It is thought that a Medium Altitude Long Endurance (MALE) UAV in the Reaper class will form a key component of Scavenger.

Scavenger is intended to provide sovereign capability but it has also been reported that we are considering the Reaper and its stealthy follow on, the Avenger, which has also been proposed as a maritime variant, the Sea Avenger. The Avenger will also have the same electro-optical system as the F35, the much-vaunted EOTS which dispenses with turrets and distributes the sensor throughout the airframe.

The BAe Mantis demonstrator recently completed a successful Spiral 1 flight test programme in Australia. Spiral 2 will likely integrate a range of Selex sensors and UK weapons. The Mantis air vehicle is relatively large, 22m wingspan, powered by a pair of Rolls Royce RB250B-17 engines (better for resilience) developing 450shp each which compares well with the 900shp single engine in the Reaper. Performance targets for a production version include a 24-36 hour duration, high operating altitude and a weapons payload of approximately 3,000kg or 12 Brimstone/6 Paveway IV on 6 wing hardpoints. Other payloads might include ECM, SIGINT, comms relay or even the RAPTOR pod.

With the recent Anglo/French defence cooperation agreement the Scavenger requirement is looking like it aligns perfectly with the similar French requirement, although the French may obtain a small number of Reapers as gap fillers. In a recent report from the French National Assembly, the desire for increased funding for MALE UAS was laid out including a commitment to the technology and the classification of it as a strategic capability that should not be obtained from outside the EU.

The report acknowledges that because of funding issues the programme will have to be a collaborative one and suggests that the BAe Mantis might be the sensible choice with Thales and Dassault providing the payload and integration respectively, this is building on the greater collaboration on ISR announced in November 2009. Italy, Germany and Spain would likely be interested in joining any collaborative venture but only if EADS could be involved and therein lies the problem. EADS has a competing development called Talarion but this is at a much less advanced stage than Mantis and would no doubt be a riskier proposition i.e. more costly, however much snootily dismissive of Mantis EADS appear.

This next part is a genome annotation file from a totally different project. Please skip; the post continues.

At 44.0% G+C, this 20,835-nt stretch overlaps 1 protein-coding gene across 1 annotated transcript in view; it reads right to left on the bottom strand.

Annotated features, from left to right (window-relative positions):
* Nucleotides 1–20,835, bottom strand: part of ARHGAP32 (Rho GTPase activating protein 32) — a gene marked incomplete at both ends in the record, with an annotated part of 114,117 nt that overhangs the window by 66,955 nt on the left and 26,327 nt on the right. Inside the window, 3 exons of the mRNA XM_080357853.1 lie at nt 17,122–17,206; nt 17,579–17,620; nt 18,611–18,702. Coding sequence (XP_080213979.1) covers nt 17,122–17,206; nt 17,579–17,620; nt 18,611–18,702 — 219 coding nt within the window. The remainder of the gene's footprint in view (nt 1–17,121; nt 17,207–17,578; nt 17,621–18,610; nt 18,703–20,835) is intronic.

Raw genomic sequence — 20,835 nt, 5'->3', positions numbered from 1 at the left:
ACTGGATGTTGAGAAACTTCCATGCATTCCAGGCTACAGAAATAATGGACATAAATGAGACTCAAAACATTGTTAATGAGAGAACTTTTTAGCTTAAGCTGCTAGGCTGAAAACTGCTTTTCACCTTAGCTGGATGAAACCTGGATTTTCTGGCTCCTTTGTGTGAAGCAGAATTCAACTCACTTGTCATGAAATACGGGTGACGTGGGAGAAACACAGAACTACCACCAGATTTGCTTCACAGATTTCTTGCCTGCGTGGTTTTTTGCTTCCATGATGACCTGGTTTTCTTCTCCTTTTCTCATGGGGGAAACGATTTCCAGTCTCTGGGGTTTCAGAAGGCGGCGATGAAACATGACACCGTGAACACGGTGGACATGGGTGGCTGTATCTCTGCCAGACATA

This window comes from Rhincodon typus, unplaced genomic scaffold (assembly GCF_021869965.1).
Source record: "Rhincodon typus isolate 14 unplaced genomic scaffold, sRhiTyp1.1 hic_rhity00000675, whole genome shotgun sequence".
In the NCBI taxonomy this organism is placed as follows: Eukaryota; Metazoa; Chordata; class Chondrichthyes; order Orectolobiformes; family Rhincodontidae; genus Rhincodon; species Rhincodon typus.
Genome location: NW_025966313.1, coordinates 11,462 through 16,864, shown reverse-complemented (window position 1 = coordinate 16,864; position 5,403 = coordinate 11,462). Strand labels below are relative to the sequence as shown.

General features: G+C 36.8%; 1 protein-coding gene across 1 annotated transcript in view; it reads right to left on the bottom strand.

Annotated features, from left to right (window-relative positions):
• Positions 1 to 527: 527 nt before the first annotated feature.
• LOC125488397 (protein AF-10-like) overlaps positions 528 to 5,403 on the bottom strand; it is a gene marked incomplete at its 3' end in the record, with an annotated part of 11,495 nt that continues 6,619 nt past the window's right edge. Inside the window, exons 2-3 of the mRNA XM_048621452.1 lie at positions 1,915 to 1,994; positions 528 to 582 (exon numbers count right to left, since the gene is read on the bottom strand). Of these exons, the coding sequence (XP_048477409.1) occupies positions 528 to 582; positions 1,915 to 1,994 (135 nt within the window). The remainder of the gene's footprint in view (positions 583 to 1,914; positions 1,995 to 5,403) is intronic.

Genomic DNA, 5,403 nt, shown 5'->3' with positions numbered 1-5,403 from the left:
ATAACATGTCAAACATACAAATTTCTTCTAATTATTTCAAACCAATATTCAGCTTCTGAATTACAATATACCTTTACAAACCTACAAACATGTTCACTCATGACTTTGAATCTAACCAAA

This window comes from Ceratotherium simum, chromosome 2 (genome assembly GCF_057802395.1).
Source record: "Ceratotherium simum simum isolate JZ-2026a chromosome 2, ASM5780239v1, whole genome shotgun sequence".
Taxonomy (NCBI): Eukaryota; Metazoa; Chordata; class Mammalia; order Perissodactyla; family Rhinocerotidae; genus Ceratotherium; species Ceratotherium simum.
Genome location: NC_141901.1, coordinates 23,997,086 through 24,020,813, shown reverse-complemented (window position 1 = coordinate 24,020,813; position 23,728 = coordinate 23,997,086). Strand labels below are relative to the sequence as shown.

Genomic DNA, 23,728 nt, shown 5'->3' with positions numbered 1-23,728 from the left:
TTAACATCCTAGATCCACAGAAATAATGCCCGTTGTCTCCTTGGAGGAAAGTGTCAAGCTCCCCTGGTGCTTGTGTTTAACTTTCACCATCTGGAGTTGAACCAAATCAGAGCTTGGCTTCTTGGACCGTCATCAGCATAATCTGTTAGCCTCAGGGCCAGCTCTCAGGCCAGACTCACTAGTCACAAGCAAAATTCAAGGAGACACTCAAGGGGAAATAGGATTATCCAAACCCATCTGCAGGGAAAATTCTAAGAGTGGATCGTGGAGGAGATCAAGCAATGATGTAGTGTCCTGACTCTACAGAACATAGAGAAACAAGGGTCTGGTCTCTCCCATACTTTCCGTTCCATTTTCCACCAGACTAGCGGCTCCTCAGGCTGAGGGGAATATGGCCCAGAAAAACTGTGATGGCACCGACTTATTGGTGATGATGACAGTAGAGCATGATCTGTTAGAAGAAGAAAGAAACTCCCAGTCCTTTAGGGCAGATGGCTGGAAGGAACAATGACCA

What started out as a possible joint venture could easily get wrapped up in European defence politics and likely morph into a multinational programme like the Typhoon or A400. No doubt it would be a fine system but it would be 10 years late, several billion over budget and not likely to be exportable because the Israelis and Americans had dominated the market.

From a late start, it is interesting to note the rapid progress the MoD and BAe have made in unmanned systems development and contrast that with other European nations. The MoD and BAe have created a number of de-risking programmes, getting on with the job quietly and competently. Mantis is the culmination of these to date and has cost very little in comparison, a limited set of deliverables, moderate aspirations and a low-risk technology approach yielding significant results.

The MoD and BAe have the valuable experience and a tangible lead over our European competitors in this area now.

We must not squander it and concentrate on fielding Mantis to provide the UK with a system that is independent of US infrastructure and easily exported, meeting the Scavenger requirement. There is a large future market for MALE UAS so let’s make sure the UK gets back into the weapons exporting business by not farting around for the next ten years deciding who is going to make the wings.

Scavenger envisions an in-service date between 2015 and 2018.

Today’s announcement from BAe and Dassault would seem to indicate progress towards the common requirement, if we can avoid adding any more partner nations we might just avoid some of the industrial politics that so blights these types of projects.

Two’s company and three’s a crowd.